Poverty is typically defined in terms of having a low household income. ‘Material deprivation’ indicators, which look at whether families have access to key goods and services, can help illustrate what poverty is like for different groups. However, not all people who are materially deprived are in poverty – and not all people in poverty are materially deprived.

What families cannot afford

In order to measure material deprivation, families with children are surveyed as to whether they can afford various goods and services. For example, in 2014/15: for 35% of children in the UK, their parents cannot afford to give them at least one week’s holiday away from home; for 19%, their parents do not have money to decorate their home; 2% cannot afford celebrations on special occasions.

If households cannot afford a certain number of these goods or services, they are counted as materially deprived. The Institute for Fiscal Studies (IFS) calculates that 21% of children (around 2.8 million children) were materially deprived in 2014/15.

How does this compare with the headline statistics on poverty? Based on household income before accounting for housing costs, 19% of children in the UK were in poverty in 2014/15 (2.5 million children). This rises to 29% of children (3.9 million) based on household income after accounting for housing costs.

Material deprivation is not limited to ‘poor’ households

The prevalence of material deprivation drops off among those with higher incomes. But there are still some families with children not in poverty who are materially deprived, and vice versa.

Marked differences emerge when we look at particular groups in the population. IFS research found that among families with children who are below the poverty line, one in five people in owner-occupied accommodation were materially deprived compared to more than two in five people in private rented accommodation and three in five people in social rented accommodation. Turning to those families above the poverty line, still one in five private renters and two in five social renters were materially deprived.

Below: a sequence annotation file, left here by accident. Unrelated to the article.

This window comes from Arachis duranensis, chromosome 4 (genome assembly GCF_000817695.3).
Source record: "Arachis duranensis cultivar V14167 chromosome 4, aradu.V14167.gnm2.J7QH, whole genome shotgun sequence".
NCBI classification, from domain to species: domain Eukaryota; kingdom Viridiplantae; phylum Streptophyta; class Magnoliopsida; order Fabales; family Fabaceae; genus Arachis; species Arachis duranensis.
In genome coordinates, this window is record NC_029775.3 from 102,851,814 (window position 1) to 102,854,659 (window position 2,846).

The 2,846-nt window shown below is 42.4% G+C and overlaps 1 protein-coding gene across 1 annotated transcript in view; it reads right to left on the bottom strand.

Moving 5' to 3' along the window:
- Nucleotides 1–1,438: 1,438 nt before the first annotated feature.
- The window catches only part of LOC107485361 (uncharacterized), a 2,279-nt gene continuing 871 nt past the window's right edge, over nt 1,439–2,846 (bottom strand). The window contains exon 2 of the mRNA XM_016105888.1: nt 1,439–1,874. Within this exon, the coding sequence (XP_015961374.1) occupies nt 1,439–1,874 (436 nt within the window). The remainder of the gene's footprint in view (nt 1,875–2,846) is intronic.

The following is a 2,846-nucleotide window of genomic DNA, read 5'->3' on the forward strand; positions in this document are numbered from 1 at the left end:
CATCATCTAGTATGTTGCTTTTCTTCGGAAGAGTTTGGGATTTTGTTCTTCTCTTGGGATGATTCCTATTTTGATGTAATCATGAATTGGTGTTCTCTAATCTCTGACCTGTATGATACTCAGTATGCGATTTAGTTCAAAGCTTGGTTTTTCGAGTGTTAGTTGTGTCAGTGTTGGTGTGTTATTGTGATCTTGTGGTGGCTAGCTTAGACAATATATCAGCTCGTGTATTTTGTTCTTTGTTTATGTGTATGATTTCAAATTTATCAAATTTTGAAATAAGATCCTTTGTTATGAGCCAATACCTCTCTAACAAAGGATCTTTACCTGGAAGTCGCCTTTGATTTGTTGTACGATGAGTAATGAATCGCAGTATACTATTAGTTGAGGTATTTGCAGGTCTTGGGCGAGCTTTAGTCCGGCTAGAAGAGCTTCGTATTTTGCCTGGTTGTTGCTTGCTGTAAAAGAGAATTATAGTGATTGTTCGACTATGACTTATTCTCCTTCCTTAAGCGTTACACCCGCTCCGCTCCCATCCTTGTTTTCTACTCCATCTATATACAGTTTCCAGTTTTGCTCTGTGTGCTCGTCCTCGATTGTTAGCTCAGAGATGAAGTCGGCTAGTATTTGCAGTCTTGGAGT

Similarly stark results are found for workless households and households where at least one member is disabled. Again looking just at families with children, around a third of working households below the poverty line were materially deprived. However, over half of people in workless households above the poverty line were materially deprived.

In households where someone is disabled, around a quarter of people above the poverty line were materially deprived. In households where no one is disabled, fewer than one in ten people above the poverty line were materially deprived.

Complementing income measures of poverty

Clearly, a family will be more at risk of material deprivation if it has a low income, but there must be some other factors at play. Households’ perceptions of what they can afford are likely to be determined not only by their current income (which may be high or low temporarily), but by their past and expected future income as well. Some groups may also face additional costs, such as extra costs associated with disability.

Within the group of parents and children in poverty, previous IFS analysis has shown that material deprivation is much lower among households where someone is self-employed and those with savings of at least £1,500, as well as owner-occupiers. The fact these groups are less likely to experience material deprivation may be because some of them are only experiencing a temporary fall in income or they have other resources to draw on to support their living standards.

Material deprivation measures can therefore complement income-based measures to enhance our overall understanding of poverty. Indeed, alongside statistics on the number of people with income below different thresholds, the Department for Work and Pensions also publishes a series for children in combined low income and material deprivation.

In summary, we can see that for some groups the experience of economic disadvantage extends beyond the population typically counted as poor. Similarly, some people counted as being in poverty are better placed to manage a period of low income than others.

Further reading:

Poverty in the UK: Statistics – Commons Library briefing

Monitoring Poverty and Social Exclusion – the latest annual report from the New Policy Institute,  and the Joseph Rowntree Foundation bringing together the most recent data to present a comprehensive picture of poverty in the UK.

And finally, NatCen and the Joseph Rowntree Foundation have published a new report on Social and political attitudes of people on low incomes today.

Picture credit: money, by Thomas’s Pics; Creative Commons Attribution 2.0 Generic (CC by 2.0)